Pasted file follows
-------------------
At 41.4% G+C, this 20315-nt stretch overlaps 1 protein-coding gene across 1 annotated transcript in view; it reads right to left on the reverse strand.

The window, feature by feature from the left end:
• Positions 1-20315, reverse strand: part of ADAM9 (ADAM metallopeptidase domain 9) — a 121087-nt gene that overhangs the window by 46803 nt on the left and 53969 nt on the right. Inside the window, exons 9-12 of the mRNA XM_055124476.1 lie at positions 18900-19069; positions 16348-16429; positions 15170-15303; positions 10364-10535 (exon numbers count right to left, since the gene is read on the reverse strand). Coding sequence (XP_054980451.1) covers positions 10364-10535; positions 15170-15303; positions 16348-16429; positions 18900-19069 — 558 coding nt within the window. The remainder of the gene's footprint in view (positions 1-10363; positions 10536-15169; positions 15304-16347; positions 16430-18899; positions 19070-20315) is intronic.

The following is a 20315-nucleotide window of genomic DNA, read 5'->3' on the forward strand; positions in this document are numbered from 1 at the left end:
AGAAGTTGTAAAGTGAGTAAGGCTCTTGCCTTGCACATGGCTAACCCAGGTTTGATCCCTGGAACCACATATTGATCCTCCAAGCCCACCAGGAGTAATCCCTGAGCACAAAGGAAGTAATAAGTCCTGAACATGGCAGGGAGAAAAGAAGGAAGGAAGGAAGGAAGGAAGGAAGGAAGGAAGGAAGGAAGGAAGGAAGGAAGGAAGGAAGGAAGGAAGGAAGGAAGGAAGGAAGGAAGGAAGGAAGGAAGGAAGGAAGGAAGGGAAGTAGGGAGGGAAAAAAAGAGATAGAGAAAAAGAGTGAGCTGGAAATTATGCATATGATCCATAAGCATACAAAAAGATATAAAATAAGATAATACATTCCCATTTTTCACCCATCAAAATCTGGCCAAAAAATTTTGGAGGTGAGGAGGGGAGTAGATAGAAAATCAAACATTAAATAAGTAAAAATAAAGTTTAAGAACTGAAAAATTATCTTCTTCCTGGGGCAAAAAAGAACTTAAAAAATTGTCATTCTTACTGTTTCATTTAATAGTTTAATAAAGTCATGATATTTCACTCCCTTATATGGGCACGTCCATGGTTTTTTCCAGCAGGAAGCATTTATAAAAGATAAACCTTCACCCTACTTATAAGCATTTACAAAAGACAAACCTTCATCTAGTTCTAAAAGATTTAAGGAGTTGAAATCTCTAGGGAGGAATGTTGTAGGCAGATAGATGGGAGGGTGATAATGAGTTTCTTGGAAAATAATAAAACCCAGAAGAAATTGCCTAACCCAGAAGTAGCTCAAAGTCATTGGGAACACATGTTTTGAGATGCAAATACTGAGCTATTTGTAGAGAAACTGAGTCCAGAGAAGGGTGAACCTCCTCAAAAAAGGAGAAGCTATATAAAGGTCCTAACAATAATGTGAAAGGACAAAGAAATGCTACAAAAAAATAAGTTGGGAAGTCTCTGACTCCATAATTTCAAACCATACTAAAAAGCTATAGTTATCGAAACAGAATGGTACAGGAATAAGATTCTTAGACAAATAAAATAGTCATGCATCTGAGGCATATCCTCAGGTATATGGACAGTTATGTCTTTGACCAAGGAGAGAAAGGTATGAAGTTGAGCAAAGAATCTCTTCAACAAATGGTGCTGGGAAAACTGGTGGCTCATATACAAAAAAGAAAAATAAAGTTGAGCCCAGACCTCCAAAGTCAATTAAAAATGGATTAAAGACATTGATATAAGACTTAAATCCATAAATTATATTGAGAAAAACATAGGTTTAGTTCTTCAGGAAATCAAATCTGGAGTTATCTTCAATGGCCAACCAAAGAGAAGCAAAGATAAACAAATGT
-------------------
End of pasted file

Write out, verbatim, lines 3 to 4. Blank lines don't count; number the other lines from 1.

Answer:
• Positions 1-20315, reverse strand: part of ADAM9 (ADAM metallopeptidase domain 9) — a 121087-nt gene that overhangs the window by 46803 nt on the left and 53969 nt on the right. Inside the window, exons 9-12 of the mRNA XM_055124476.1 lie at positions 18900-19069; positions 16348-16429; positions 15170-15303; positions 10364-10535 (exon numbers count right to left, since the gene is read on the reverse strand). Coding sequence (XP_054980451.1) covers positions 10364-10535; positions 15170-15303; positions 16348-16429; positions 18900-19069 — 558 coding nt within the window. The remainder of the gene's footprint in view (positions 1-10363; positions 10536-15169; positions 15304-16347; positions 16430-18899; positions 19070-20315) is intronic.

The following is a 20315-nucleotide window of genomic DNA, read 5'->3' on the forward strand; positions in this document are numbered from 1 at the left end: